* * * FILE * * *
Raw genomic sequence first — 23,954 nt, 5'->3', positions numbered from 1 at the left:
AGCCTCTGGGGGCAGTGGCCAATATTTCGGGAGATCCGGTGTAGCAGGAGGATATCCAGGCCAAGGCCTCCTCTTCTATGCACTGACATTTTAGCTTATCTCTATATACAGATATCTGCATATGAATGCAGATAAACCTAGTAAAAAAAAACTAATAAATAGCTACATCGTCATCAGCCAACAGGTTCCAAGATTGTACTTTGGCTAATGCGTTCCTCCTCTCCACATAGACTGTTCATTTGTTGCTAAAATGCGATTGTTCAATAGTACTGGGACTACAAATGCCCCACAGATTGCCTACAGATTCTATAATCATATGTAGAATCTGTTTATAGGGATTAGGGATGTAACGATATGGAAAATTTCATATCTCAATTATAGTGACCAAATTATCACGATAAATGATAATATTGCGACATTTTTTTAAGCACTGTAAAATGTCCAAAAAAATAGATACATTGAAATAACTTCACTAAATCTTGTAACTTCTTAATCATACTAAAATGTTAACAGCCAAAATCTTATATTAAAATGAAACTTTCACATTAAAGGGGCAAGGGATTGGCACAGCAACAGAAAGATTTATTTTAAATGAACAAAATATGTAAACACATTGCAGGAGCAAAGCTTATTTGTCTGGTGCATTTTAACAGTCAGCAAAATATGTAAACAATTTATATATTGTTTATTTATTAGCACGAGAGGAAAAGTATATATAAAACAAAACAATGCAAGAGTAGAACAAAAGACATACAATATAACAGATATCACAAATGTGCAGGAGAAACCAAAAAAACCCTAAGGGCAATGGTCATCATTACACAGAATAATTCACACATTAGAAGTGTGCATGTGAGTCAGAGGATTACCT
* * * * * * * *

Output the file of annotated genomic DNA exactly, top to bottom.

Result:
Raw genomic sequence first — 23,954 nt, 5'->3', positions numbered from 1 at the left:
AGCCTCTGGGGGCAGTGGCCAATATTTCGGGAGATCCGGTGTAGCAGGAGGATATCCAGGCCAAGGCCTCCTCTTCTATGCACTGACATTTTAGCTTATCTCTATATACAGATATCTGCATATGAATGCAGATAAACCTAGTAAAAAAAAACTAATAAATAGCTACATCGTCATCAGCCAACAGGTTCCAAGATTGTACTTTGGCTAATGCGTTCCTCCTCTCCACATAGACTGTTCATTTGTTGCTAAAATGCGATTGTTCAATAGTACTGGGACTACAAATGCCCCACAGATTGCCTACAGATTCTATAATCATATGTAGAATCTGTTTATAGGGATTAGGGATGTAACGATATGGAAAATTTCATATCTCAATTATAGTGACCAAATTATCACGATAAATGATAATATTGCGACATTTTTTTAAGCACTGTAAAATGTCCAAAAAAATAGATACATTGAAATAACTTCACTAAATCTTGTAACTTCTTAATCATACTAAAATGTTAACAGCCAAAATCTTATATTAAAATGAAACTTTCACATTAAAGGGGCAAGGGATTGGCACAGCAACAGAAAGATTTATTTTAAATGAACAAAATATGTAAACACATTGCAGGAGCAAAGCTTATTTGTCTGGTGCATTTTAACAGTCAGCAAAATATGTAAACAATTTATATATTGTTTATTTATTAGCACGAGAGGAAAAGTATATATAAAACAAAACAATGCAAGAGTAGAACAAAAGACATACAATATAACAGATATCACAAATGTGCAGGAGAAACCAAAAAAACCCTAAGGGCAATGGTCATCATTACACAGAATAATTCACACATTAGAAGTGTGCATGTGAGTCAGAGGATTACCT